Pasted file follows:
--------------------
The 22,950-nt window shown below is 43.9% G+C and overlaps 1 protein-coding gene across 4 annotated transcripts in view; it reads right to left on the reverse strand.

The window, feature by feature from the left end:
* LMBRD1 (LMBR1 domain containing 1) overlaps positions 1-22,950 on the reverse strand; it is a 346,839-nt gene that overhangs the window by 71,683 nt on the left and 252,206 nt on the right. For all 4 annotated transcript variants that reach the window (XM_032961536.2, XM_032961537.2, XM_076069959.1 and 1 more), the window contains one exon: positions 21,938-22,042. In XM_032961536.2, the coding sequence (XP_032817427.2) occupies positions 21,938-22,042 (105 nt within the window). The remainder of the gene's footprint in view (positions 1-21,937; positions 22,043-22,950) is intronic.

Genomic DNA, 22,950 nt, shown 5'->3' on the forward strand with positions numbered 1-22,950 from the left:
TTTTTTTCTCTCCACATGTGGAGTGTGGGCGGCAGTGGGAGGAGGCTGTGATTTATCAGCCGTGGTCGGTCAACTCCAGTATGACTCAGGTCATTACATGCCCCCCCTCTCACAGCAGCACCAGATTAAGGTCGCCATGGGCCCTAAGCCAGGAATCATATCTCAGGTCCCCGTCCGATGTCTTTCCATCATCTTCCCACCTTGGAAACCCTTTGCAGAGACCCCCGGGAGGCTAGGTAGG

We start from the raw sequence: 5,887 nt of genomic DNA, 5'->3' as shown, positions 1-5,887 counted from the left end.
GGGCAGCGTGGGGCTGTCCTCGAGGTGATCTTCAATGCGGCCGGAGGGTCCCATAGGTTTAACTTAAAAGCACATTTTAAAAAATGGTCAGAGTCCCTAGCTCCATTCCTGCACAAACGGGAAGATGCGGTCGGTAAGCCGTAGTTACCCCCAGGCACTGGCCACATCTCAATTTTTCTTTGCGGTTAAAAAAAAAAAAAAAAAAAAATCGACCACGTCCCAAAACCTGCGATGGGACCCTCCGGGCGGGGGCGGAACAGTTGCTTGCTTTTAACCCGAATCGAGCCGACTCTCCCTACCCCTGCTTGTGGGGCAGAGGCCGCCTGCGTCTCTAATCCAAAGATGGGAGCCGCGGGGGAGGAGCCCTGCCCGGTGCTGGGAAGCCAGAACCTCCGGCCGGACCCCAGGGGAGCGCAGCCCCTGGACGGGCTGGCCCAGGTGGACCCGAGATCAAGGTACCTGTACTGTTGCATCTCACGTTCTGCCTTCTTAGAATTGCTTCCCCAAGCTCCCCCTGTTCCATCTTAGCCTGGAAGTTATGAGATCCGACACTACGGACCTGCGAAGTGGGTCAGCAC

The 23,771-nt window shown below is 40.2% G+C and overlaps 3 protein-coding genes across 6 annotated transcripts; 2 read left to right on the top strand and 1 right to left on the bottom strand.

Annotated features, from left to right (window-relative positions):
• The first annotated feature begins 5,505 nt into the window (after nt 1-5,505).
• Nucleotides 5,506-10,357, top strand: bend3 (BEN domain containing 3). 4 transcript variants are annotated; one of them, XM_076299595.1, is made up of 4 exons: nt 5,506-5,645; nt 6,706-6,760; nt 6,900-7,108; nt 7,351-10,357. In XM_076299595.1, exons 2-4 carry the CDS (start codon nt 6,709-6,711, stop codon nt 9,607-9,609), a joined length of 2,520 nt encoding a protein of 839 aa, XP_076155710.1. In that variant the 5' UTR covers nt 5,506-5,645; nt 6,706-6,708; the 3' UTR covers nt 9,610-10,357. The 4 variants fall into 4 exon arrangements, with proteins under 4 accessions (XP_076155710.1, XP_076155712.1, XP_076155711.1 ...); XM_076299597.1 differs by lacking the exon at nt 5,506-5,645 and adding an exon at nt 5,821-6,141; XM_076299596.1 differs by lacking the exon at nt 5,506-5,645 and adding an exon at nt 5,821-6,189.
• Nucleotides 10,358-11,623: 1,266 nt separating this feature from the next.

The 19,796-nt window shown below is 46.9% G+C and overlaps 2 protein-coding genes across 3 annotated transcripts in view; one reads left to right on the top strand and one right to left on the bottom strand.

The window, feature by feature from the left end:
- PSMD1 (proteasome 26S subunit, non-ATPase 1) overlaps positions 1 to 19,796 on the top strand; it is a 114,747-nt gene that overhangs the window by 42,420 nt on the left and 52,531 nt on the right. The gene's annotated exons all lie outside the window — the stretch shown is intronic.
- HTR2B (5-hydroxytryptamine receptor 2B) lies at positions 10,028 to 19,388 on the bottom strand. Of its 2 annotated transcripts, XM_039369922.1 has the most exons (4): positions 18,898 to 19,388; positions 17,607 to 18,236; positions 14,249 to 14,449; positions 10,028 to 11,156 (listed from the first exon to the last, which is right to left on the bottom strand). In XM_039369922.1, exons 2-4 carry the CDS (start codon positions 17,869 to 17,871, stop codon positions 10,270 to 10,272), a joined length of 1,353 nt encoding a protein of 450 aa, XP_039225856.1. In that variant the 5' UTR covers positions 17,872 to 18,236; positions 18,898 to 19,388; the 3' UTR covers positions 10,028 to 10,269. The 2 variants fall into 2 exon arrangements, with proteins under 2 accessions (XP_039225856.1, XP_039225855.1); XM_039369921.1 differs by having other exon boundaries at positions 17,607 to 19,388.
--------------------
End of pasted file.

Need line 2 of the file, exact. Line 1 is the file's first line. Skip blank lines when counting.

The window, feature by feature from the left end: